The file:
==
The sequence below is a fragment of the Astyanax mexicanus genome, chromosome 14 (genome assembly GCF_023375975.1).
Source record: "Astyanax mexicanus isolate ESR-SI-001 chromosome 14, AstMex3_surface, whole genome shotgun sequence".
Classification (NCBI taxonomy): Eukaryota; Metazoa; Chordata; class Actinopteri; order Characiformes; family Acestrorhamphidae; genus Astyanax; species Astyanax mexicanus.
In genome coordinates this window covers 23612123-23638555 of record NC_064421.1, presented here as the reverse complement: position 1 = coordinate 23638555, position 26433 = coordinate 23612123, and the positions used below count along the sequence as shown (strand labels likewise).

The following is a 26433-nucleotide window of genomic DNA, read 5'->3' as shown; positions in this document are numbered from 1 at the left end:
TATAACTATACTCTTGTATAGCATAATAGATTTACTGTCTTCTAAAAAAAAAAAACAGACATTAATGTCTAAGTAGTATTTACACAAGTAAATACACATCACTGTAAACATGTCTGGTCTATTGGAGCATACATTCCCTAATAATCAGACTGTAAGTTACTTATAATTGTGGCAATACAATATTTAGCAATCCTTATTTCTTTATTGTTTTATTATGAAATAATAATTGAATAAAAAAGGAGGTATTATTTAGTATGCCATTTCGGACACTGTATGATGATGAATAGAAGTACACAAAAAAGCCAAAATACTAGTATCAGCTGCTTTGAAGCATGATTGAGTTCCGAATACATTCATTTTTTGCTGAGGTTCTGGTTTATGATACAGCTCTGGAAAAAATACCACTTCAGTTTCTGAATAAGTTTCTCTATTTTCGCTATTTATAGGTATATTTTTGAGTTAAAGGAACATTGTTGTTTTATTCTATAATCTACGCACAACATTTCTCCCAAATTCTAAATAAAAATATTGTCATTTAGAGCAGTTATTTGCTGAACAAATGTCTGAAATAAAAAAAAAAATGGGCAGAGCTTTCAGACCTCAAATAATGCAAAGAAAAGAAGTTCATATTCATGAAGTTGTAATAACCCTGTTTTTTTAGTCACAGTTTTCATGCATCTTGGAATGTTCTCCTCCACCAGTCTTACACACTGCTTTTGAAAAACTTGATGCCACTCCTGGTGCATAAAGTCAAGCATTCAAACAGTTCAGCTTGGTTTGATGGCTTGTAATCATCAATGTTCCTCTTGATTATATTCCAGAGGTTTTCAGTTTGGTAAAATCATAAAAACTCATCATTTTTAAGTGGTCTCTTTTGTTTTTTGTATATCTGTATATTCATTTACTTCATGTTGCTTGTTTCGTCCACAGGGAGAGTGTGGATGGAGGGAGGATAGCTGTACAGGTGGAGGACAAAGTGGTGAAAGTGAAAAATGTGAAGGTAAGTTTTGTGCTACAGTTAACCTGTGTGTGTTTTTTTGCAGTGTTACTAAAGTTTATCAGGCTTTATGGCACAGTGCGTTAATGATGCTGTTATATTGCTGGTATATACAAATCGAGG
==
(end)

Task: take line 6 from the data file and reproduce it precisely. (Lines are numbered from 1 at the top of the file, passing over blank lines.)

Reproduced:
TATAACTATACTCTTGTATAGCATAATAGATTTACTGTCTTCTAAAAAAAAAAAACAGACATTAATGTCTAAGTAGTATTTACACAAGTAAATACACATCACTGTAAACATGTCTGGTCTATTGGAGCATACATTCCCTAATAATCAGACTGTAAGTTACTTATAATTGTGGCAATACAATATTTAGCAATCCTTATTTCTTTATTGTTTTATTATGAAATAATAATTGAATAAAAAAGGAGGTATTATTTAGTATGCCATTTCGGACACTGTATGATGATGAATAGAAGTACACAAAAAAGCCAAAATACTAGTATCAGCTGCTTTGAAGCATGATTGAGTTCCGAATACATTCATTTTTTGCTGAGGTTCTGGTTTATGATACAGCTCTGGAAAAAATACCACTTCAGTTTCTGAATAAGTTTCTCTATTTTCGCTATTTATAGGTATATTTTTGAGTTAAAGGAACATTGTTGTTTTATTCTATAATCTACGCACAACATTTCTCCCAAATTCTAAATAAAAATATTGTCATTTAGAGCAGTTATTTGCTGAACAAATGTCTGAAATAAAAAAAAAAATGGGCAGAGCTTTCAGACCTCAAATAATGCAAAGAAAAGAAGTTCATATTCATGAAGTTGTAATAACCCTGTTTTTTTAGTCACAGTTTTCATGCATCTTGGAATGTTCTCCTCCACCAGTCTTACACACTGCTTTTGAAAAACTTGATGCCACTCCTGGTGCATAAAGTCAAGCATTCAAACAGTTCAGCTTGGTTTGATGGCTTGTAATCATCAATGTTCCTCTTGATTATATTCCAGAGGTTTTCAGTTTGGTAAAATCATAAAAACTCATCATTTTTAAGTGGTCTCTTTTGTTTTTTGTATATCTGTATATTCATTTACTTCATGTTGCTTGTTTCGTCCACAGGGAGAGTGTGGATGGAGGGAGGATAGCTGTACAGGTGGAGGACAAAGTGGTGAAAGTGAAAAATGTGAAGGTAAGTTTTGTGCTACAGTTAACCTGTGTGTGTTTTTTTGCAGTGTTACTAAAGTTTATCAGGCTTTATGGCACAGTGCGTTAATGATGCTGTTATATTGCTGGTATATACAAATCGAGG